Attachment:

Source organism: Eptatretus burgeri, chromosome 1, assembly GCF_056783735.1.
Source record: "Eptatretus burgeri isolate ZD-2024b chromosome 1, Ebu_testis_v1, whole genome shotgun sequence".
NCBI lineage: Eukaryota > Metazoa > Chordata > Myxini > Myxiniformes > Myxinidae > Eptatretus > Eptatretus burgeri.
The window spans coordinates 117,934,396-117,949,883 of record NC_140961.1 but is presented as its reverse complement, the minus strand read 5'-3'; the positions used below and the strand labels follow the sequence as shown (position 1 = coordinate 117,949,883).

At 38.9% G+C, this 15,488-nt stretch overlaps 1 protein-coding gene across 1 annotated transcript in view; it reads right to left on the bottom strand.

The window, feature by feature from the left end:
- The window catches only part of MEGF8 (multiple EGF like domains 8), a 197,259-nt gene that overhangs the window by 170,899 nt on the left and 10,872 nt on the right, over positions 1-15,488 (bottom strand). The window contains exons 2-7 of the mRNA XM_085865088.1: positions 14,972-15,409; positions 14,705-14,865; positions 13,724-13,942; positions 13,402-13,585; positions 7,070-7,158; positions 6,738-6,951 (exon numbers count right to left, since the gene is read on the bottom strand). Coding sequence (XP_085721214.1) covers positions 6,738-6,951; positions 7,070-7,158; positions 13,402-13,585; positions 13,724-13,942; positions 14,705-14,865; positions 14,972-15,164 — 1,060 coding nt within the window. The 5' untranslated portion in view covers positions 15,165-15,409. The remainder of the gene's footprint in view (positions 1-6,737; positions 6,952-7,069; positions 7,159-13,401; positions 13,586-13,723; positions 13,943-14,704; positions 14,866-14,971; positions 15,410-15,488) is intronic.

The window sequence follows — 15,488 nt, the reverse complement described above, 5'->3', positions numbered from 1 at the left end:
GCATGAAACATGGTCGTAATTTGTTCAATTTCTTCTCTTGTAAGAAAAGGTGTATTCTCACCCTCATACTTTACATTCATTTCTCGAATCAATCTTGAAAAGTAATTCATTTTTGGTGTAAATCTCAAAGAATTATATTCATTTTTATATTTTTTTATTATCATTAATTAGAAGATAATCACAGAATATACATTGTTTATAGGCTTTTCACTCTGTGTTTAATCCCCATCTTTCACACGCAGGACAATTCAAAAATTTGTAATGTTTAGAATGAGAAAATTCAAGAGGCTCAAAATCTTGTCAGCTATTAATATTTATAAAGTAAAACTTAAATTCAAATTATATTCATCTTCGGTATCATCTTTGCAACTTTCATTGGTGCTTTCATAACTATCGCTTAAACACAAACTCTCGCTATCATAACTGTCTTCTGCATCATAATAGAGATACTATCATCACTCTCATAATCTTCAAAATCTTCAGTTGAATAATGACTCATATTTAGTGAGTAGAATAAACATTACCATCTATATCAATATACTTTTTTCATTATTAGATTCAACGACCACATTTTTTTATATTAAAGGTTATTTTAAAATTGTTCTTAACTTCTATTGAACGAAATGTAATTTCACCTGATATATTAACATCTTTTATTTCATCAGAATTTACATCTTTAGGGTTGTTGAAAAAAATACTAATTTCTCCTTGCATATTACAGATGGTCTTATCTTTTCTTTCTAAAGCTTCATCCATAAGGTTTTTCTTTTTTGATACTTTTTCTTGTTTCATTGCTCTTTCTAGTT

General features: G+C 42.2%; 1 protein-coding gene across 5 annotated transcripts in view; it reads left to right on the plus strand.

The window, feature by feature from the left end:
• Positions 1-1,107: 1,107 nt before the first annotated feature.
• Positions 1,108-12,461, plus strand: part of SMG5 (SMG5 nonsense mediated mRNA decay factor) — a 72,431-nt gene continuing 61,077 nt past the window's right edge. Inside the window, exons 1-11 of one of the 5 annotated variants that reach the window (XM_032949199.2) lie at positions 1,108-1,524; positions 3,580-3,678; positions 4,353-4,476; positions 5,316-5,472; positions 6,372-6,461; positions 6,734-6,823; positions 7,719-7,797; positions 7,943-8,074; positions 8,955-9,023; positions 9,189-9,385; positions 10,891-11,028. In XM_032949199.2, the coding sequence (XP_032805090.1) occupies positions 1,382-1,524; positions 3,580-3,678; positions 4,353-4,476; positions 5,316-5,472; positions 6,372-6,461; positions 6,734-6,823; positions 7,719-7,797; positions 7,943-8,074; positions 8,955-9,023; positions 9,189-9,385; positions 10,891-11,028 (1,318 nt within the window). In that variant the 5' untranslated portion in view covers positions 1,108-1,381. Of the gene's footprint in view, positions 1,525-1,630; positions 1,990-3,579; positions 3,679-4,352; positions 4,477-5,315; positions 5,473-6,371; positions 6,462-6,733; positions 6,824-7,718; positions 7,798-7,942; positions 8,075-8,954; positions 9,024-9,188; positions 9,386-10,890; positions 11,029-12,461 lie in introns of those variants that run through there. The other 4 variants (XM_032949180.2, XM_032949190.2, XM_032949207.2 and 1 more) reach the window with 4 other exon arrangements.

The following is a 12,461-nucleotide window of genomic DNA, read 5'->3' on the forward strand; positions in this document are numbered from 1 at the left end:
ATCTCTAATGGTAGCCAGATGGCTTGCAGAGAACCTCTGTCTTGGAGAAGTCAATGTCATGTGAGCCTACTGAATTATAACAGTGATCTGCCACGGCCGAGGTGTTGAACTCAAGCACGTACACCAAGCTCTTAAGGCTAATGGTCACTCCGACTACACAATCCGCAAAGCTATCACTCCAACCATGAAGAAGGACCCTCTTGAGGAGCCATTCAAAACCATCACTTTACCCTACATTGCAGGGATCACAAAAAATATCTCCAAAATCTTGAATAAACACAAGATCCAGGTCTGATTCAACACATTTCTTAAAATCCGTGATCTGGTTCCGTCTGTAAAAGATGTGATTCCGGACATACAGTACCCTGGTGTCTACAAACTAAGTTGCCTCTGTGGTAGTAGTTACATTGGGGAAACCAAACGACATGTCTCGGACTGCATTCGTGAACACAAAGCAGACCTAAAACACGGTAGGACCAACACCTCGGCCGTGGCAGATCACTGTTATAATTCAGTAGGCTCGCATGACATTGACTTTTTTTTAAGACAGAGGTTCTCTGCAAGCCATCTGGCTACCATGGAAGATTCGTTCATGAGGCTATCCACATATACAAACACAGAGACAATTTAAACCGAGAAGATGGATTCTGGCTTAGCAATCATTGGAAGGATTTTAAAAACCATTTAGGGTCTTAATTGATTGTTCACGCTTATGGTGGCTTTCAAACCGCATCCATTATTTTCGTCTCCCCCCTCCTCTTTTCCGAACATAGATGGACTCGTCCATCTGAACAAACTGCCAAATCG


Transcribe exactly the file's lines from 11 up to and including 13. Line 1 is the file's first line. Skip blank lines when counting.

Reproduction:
The window, feature by feature from the left end:
• Positions 1-1,107: 1,107 nt before the first annotated feature.
• Positions 1,108-12,461, plus strand: part of SMG5 (SMG5 nonsense mediated mRNA decay factor) — a 72,431-nt gene continuing 61,077 nt past the window's right edge. Inside the window, exons 1-11 of one of the 5 annotated variants that reach the window (XM_032949199.2) lie at positions 1,108-1,524; positions 3,580-3,678; positions 4,353-4,476; positions 5,316-5,472; positions 6,372-6,461; positions 6,734-6,823; positions 7,719-7,797; positions 7,943-8,074; positions 8,955-9,023; positions 9,189-9,385; positions 10,891-11,028. In XM_032949199.2, the coding sequence (XP_032805090.1) occupies positions 1,382-1,524; positions 3,580-3,678; positions 4,353-4,476; positions 5,316-5,472; positions 6,372-6,461; positions 6,734-6,823; positions 7,719-7,797; positions 7,943-8,074; positions 8,955-9,023; positions 9,189-9,385; positions 10,891-11,028 (1,318 nt within the window). In that variant the 5' untranslated portion in view covers positions 1,108-1,381. Of the gene's footprint in view, positions 1,525-1,630; positions 1,990-3,579; positions 3,679-4,352; positions 4,477-5,315; positions 5,473-6,371; positions 6,462-6,733; positions 6,824-7,718; positions 7,798-7,942; positions 8,075-8,954; positions 9,024-9,188; positions 9,386-10,890; positions 11,029-12,461 lie in introns of those variants that run through there. The other 4 variants (XM_032949180.2, XM_032949190.2, XM_032949207.2 and 1 more) reach the window with 4 other exon arrangements.